Bombay Bicycle Club – A Different Kind of Fix (Island)

September 25, 2011 by  

There’s this warm feeling you get when you hear that Bombay Bicycle Club are to release a new album, and though barely 12 months had passed since the release of ‘Flaws’, this new set of songs form the second album proper from the youngsters from Crouch End.

Their maturity has always belied their years and their mercurial leader Jack Steadman has been penning lush and deep songs when most teenagers haven’t even given a thought to what subjects they’ll be taking as their GCSE’s. The line of progression from their early EPs as embryonic 16 year olds to now, and the fringes of the big leagues has been as direct as anyone could hope for, with last years acoustic-tinged ‘Flaws’ the only visible pit-stop for a band whose musicianship and craft far outweigh what they lack in terms of age.

And though differing intensely from debut album ‘I Had the Blues But I Shook Them Loose’, with this brand new set of songs they do not miss a beat, not even for a second. In the form of first single, ‘Shuffle’ we are treated to a new, dynamic, slightly nostalgic and brilliantly catchy song, which sets out the stall quite brilliantly. It’s hard to believe that this band has been on the radar for so long, and that Steadman in particular, with his deep, fragile tone has only just cracked his twenties. Though ‘Flaws’ was merely a deviation in terms of sound and never intended to mark the path for the BBC boys, elements of this period do remain. The energetic indie-rock has been set aside and replaced by a different type of dynamism, and you feel that the name ‘A Different Kind of Fix’ was perhaps an easy choice of title on this evidence.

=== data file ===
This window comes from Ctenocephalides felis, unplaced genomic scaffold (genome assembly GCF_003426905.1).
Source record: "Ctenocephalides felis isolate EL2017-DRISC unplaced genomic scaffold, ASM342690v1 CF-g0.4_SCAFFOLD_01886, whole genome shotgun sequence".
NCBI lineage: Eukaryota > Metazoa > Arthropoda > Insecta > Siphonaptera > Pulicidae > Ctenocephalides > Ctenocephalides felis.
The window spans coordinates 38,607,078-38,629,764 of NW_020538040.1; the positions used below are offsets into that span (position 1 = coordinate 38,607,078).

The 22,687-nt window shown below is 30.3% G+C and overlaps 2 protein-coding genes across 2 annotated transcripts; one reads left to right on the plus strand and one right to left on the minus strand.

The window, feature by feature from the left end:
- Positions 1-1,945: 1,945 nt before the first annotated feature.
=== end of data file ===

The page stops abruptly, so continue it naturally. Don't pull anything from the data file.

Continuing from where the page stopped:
It is good to hear the electric guitars return and there is something very 90’s about the whole ambience on show here; a mixture of American indie and British electro crash and combine in brilliant ways, and give the album its retrospective touches. It is nothing like anything you will have heard for a good 20 years, and even then, it is a struggle to really compare it with anything from that era. The best compliment you could pay the album as a whole is to say that it is entirely new sounding.

‘Shuffle’ and the harmonious opener ‘How Can You Swallow So Much Sleep’ (which made its way via bonus track territory to the most recent Twilight soundtrack) aside, it is hard to pick any real stand outs or obvious singles and even in the context of the album as a whole, these two tracks sit in line and tend not to transcend or overshadow any other. Don’t take that as a negative thing, because it isn’t meant to be. I don’t think for a minute that Bombay Bicycle Club would have it any other way. They’ve got to be happy with the way this album has turned out sonically, but it is never a Mercury contender or is it an alternative chart topper. Maybe releasing an acoustic album was both a blessing and a curse in disguise?

Either way, it has seemed to simultaneously take the pressure off this sophomore effort and also desensitise an expectant indie audience enough to ensure a popular return to the foray for a band that you just can never quite get enough of. Solid effort. Lovely album. Enough said.

[rating:4]


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